But Java is slow and heavy?

1. Is Java slow?

No. The funny thing is that JS frameworks like React, Angular and Vue were created with the promise of being faster and smarter than JSF in Java, because they immediately sent all the application logic to the site visitor's browser. JSF works differently: when a user calls a page (eg, the application in the backend generates the html for that page only and sends it back. This is called “server side rendering” (SSR). In practice, single page applications can require a very long time for the user to retrieve and load the javascript files that make up the entire application. This can lead to poor user experience (having to wait for the first page to load) and SEO issues. As a result, Java-style server-side rendering has regained popularity as it is considered to be superior to client-side rendering in terms of speed and performance. New SSR frameworks are emerging that require developers accustomed to client-side rendering to handle and mix these two different logics.

2. Is Java hard?

No. What you need to deploy a JSF application:
  • The application itself. A simple JSF “hello world” application is probably 10KB or less.
  • Optional are Primefaces (discussed above) if you need higher quality components. This is an additional 4.5 MB .
Now run it all on the server. To do this you need:
  1. Have a server in the cloud or somewhere else. For the test version of Nocodefunctions ( I use Hetzner, where I rent a bare metal server with 2 GB RAM for 4.15 euros per month. I could use less RAM, but my application provides some data-intensive services and it needs to fit in memory. The real (non-test) version of nocodefunctions runs on a larger server (also with Hetzner) to support more users' data-intensive tasks in parallel - for less than €50 per month.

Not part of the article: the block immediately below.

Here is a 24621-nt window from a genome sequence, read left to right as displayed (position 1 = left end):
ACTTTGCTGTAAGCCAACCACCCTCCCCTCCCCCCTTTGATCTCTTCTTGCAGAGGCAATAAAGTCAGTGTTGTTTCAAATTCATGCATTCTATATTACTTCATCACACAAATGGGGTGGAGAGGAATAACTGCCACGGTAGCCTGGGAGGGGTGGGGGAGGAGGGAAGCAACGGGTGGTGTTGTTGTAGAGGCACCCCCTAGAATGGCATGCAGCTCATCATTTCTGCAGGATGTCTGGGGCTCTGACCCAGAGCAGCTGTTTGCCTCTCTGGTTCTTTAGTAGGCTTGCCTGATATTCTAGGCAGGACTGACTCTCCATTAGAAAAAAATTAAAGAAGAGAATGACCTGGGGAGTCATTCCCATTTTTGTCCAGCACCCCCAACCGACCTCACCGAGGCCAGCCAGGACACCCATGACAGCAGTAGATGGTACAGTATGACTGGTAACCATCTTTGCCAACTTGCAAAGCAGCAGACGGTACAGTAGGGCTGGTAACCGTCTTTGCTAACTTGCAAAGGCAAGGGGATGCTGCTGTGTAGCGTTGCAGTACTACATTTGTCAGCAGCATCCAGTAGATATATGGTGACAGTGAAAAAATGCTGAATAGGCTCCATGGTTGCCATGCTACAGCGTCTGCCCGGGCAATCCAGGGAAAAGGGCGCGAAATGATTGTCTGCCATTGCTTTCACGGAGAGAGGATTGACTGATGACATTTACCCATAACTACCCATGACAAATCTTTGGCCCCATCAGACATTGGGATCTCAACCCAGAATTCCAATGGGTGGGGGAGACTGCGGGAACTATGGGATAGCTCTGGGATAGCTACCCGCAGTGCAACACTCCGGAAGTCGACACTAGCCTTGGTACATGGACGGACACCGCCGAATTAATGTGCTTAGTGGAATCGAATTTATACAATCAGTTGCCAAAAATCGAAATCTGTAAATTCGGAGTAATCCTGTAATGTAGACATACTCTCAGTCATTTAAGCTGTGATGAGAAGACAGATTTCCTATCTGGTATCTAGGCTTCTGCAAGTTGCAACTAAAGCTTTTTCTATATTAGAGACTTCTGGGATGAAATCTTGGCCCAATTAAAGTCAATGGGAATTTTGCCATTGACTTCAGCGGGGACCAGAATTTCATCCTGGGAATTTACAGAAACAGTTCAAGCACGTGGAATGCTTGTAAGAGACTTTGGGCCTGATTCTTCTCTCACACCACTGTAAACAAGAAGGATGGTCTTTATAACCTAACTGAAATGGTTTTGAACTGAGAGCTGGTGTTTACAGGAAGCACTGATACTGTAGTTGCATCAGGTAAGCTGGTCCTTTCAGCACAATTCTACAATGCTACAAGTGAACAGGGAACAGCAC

2. You must have Java installed. This is a single file download under 200 MB for Mac, Win or Linux, completely free even for commercial use.

  3. You need to have a Java web server to run it. A lot of them. Personally, I use Payara Micro (Community Edition), which is free and a single 77MB file download.

  4. Launch your application.

Conclusion: Think Java!

I feel like some programmers think that Python, Ruby, PHP, NodeJS + React... are the only choice when starting a small web application. But now I hope they will also consider Java + JSF for their next project.